Archive for garden – Page 2

Garden Update – End of August

Here are a bunch of pictures that show the current status of our garden – good, bad, and everything in between.

IMG_3583  We’re getting several quarts of tomatoes every few days, but most are cherry tomatoes, so we eat what we can and if they go bad, they are chicken food.  Next year I’ll have to make sure I plant more paste tomatoes instead.

 

 

 

 

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The zucchini is doing wonderful in the straw bales.  I might not use the straw bale gardening for other things, but it sure worked well for zucchini.  No squash bugs or borers!  This is the first year in 2 or 3 years we’ve had enough zucchini to make Hannah’s favorite pineapple-zucchini.

 

IMG_3577Some acorn squash are arriving.  We won’t get a lot, but there are a few.

 

 

IMG_3585IMG_3588The kale has been taking quite a beating the past few weeks.  Cabbage moths like all the cole crops and kale is one of them.  Today the kids and I stripped all the old leaves off half of the kale and fed it to goats, chickens, ducks, and compost piles.  The picture above is after we stripped the leaves.  On the left is the other half that we’ll take care of tomorrow.  (It was lunchtime and we were hungry.)  I’m hoping that it will continue to grow up from the middle and in the meantime the moths will die off.  Or at least that we removed all the eggs and worms so the kale will be healthy.  Soon it will be colder and the worms will die off anyway.  But some of the kale stalks were rotting in the middle, so I’m guessing it won’t all come back.  I’ve considered replanting some, but it’s a little late and I don’t want to do all that work and then be disappointed.  Plus, I don’t have low tunnels to protect it when it gets cold anyway.  So I think we’ll just hope it comes back, at least for a little while.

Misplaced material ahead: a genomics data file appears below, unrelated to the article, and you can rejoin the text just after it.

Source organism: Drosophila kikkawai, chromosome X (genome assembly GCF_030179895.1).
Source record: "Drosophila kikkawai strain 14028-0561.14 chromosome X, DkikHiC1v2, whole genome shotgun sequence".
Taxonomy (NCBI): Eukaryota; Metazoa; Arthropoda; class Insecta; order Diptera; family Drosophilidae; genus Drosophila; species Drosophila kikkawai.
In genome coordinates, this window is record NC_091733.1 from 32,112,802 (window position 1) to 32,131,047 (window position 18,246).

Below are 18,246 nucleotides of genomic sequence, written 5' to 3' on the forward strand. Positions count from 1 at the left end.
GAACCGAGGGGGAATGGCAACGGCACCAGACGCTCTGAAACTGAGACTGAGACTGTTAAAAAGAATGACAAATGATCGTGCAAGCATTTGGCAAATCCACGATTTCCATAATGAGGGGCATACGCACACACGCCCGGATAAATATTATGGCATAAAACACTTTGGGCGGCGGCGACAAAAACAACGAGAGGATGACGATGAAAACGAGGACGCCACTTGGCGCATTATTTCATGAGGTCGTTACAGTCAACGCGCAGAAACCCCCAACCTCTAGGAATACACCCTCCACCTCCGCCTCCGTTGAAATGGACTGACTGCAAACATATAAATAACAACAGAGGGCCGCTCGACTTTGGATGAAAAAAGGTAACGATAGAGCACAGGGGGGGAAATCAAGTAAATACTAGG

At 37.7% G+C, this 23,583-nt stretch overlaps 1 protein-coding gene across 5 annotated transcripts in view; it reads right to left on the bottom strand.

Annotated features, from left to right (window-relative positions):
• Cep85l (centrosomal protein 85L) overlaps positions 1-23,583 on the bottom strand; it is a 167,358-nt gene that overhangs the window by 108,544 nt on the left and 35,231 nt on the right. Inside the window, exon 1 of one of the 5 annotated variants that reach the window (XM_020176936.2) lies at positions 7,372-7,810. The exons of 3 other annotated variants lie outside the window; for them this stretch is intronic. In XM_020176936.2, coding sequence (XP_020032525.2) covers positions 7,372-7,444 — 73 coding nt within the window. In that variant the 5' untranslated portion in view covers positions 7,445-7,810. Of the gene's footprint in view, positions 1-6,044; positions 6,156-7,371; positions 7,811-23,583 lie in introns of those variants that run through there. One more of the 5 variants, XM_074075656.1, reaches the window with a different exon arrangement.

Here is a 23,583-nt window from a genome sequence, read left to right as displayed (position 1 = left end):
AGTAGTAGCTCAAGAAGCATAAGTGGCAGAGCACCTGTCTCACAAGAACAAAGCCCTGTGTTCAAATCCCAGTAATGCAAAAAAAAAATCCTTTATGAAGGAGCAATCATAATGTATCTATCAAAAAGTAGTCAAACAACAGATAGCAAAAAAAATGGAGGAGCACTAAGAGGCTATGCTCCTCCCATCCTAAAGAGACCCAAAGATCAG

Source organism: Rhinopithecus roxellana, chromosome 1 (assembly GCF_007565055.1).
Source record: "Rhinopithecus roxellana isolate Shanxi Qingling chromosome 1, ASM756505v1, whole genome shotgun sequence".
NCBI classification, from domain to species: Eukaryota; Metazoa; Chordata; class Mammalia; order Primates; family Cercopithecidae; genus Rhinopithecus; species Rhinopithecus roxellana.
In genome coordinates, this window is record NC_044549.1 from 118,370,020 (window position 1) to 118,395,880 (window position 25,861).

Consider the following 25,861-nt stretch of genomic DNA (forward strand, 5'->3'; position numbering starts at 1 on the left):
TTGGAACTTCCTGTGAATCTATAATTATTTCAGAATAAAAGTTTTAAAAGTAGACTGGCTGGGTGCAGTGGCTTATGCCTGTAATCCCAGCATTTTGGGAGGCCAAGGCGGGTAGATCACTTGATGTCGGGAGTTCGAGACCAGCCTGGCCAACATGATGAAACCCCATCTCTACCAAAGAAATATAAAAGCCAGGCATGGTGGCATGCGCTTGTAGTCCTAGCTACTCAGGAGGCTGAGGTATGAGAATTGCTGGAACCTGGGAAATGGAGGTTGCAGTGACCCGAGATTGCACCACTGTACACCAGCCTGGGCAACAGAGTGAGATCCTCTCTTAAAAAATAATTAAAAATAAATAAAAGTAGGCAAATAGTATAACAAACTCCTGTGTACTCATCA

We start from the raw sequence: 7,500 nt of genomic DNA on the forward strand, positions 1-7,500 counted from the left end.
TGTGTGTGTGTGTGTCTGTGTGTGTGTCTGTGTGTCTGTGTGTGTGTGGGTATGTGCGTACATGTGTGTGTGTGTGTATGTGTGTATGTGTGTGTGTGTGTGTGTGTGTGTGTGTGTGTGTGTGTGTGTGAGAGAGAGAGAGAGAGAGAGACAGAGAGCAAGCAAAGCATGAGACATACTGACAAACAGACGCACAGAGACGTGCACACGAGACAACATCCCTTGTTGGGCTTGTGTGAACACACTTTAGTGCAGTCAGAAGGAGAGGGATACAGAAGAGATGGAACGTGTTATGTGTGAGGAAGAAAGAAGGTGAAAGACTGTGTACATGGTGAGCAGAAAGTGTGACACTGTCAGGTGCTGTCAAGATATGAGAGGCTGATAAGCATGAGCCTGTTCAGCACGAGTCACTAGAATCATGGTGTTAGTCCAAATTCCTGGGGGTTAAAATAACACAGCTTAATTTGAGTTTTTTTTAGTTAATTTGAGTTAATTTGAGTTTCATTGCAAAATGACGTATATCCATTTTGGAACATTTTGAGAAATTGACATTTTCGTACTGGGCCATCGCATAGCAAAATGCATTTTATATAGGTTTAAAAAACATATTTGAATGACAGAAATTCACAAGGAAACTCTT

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In the middle of the kale is a bunch of eggplant, and between the two rows of eggplant were onions.  The onion tops were all dead or dying, so we just picked all of them and set them on the benches to dry.  With them is a bowl of tomatoes and a large bowl of super big cucumbers.  That’s what happens when you don’t pick them but once a week or so.IMG_3560